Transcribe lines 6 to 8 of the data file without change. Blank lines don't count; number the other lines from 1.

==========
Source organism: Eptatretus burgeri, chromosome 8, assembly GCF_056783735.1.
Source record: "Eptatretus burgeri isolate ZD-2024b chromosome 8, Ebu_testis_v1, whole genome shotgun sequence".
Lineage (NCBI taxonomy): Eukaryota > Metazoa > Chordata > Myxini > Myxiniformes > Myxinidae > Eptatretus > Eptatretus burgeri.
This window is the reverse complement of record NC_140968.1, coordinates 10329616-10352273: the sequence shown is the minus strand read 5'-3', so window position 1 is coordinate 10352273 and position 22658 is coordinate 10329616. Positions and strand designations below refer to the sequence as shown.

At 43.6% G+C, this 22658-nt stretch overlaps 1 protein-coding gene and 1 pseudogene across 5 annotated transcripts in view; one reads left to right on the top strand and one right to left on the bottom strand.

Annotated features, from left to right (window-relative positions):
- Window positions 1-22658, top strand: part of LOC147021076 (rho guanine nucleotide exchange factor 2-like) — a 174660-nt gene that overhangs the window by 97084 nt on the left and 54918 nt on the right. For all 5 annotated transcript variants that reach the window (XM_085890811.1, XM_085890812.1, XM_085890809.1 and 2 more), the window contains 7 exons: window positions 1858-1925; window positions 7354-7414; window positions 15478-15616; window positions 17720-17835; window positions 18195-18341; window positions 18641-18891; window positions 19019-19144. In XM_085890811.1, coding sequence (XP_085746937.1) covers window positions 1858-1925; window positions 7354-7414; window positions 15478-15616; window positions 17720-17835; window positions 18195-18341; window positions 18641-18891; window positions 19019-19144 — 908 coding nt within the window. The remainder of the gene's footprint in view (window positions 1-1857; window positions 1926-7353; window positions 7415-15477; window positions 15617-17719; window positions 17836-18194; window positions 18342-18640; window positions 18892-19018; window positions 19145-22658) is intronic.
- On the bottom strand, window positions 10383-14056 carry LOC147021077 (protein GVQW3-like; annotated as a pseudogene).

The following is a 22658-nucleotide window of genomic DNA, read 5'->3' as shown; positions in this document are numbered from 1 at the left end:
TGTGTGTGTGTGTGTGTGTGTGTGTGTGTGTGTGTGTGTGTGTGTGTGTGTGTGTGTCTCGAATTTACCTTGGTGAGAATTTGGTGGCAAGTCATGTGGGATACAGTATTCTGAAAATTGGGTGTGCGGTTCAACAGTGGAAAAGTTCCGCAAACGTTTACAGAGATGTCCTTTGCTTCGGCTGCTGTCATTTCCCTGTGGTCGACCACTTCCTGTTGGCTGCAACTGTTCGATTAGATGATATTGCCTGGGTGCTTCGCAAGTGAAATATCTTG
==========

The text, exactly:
Annotated features, from left to right (window-relative positions):
- Window positions 1-22658, top strand: part of LOC147021076 (rho guanine nucleotide exchange factor 2-like) — a 174660-nt gene that overhangs the window by 97084 nt on the left and 54918 nt on the right. For all 5 annotated transcript variants that reach the window (XM_085890811.1, XM_085890812.1, XM_085890809.1 and 2 more), the window contains 7 exons: window positions 1858-1925; window positions 7354-7414; window positions 15478-15616; window positions 17720-17835; window positions 18195-18341; window positions 18641-18891; window positions 19019-19144. In XM_085890811.1, coding sequence (XP_085746937.1) covers window positions 1858-1925; window positions 7354-7414; window positions 15478-15616; window positions 17720-17835; window positions 18195-18341; window positions 18641-18891; window positions 19019-19144 — 908 coding nt within the window. The remainder of the gene's footprint in view (window positions 1-1857; window positions 1926-7353; window positions 7415-15477; window positions 15617-17719; window positions 17836-18194; window positions 18342-18640; window positions 18892-19018; window positions 19145-22658) is intronic.
- On the bottom strand, window positions 10383-14056 carry LOC147021077 (protein GVQW3-like; annotated as a pseudogene).